Today, members of the Great March for Climate Change met with White House officials to discuss the impact of climate change and what can be done on a national level to counteract its effects.
Organized by Iowa Democratic politician, activist and radio show host Ed Fallon, the Great March for Climate Change was an eight-month march across the U.S. that started in Los Angeles in April 2014 and ended in Washington, D.C. this past November. Along the way, 200 climate activists stopped in communities to raise awareness about and ignite conversation around our changing environment.
“We encountered first-hand some of the unprecedented weather climate that scientists have predicted, and we met people impacted by climate change and grappling with an expanding fossil fuel infrastructure that is damaging or destroying their land, water and very way of life,” he said.
At the White House today, 12 members of the Great March shared their experiences with Dan Utech, Special Assistant to the President for Energy and Climate Change, and Rohan Patel, Special Assistant to the President and Deputy Director of Intergovernmental Affairs.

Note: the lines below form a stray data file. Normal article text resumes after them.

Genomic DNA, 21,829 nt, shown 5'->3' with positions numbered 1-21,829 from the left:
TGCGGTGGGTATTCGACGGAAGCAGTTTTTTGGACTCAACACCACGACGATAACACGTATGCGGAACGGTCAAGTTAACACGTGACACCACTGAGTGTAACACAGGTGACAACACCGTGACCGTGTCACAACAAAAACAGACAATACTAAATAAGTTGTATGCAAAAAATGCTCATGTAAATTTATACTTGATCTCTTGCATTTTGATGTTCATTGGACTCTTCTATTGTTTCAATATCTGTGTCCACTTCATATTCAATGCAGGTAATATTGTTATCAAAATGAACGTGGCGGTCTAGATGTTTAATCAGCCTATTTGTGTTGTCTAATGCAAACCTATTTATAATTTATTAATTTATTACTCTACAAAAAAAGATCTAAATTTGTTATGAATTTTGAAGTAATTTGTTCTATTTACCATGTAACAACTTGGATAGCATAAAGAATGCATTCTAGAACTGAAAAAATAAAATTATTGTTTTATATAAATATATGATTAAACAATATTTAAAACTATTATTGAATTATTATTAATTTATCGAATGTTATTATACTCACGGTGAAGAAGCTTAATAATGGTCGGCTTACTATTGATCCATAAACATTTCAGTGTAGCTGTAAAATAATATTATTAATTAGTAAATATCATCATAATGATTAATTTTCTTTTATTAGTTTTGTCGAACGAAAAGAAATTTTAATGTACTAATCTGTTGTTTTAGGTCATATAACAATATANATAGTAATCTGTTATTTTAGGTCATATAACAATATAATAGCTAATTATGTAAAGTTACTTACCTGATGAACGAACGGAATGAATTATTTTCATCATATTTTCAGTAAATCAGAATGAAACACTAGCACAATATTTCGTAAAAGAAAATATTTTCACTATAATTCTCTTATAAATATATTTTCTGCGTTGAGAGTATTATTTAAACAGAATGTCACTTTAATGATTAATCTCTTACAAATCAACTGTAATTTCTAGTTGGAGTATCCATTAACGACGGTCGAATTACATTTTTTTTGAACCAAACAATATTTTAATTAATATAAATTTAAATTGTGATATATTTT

One of the attendees at today’s meeting was North Liberty’s Miriam Kashia, who walked about 7 million steps on the trip and served as the mayor of the Great March. She kept a blog that chronicled her movement with over 200 posts about the 3,000 mile walk across the country.
During her two days in D.C., Kashia will visit the White House, the offices of all Iowa members of Congress and the Environmental Protection Agency (EPA) to speak about reversing climate change — what she calls “the greatest threat humanity has ever faced.”
Kashia, a member of 100 Grannies for a Livable Future, said she has a “deep concern for our cataclysmic environmental trajectory” and a passion for adventure (she was a Peace Corps volunteer in Africa in 2005).
As part of the 100 Grannies lecture series in February, Kashia will share what she learned during the cross-country March. She will present a 10-minute slideshow about the March and a list of actions that anyone could take to counteract the threat of climate change.
Kashia will be back in Iowa to speak at the Senior Center on Feb. 23 at 6 p.m. Her presentation is titled, “My March for Climate Action.”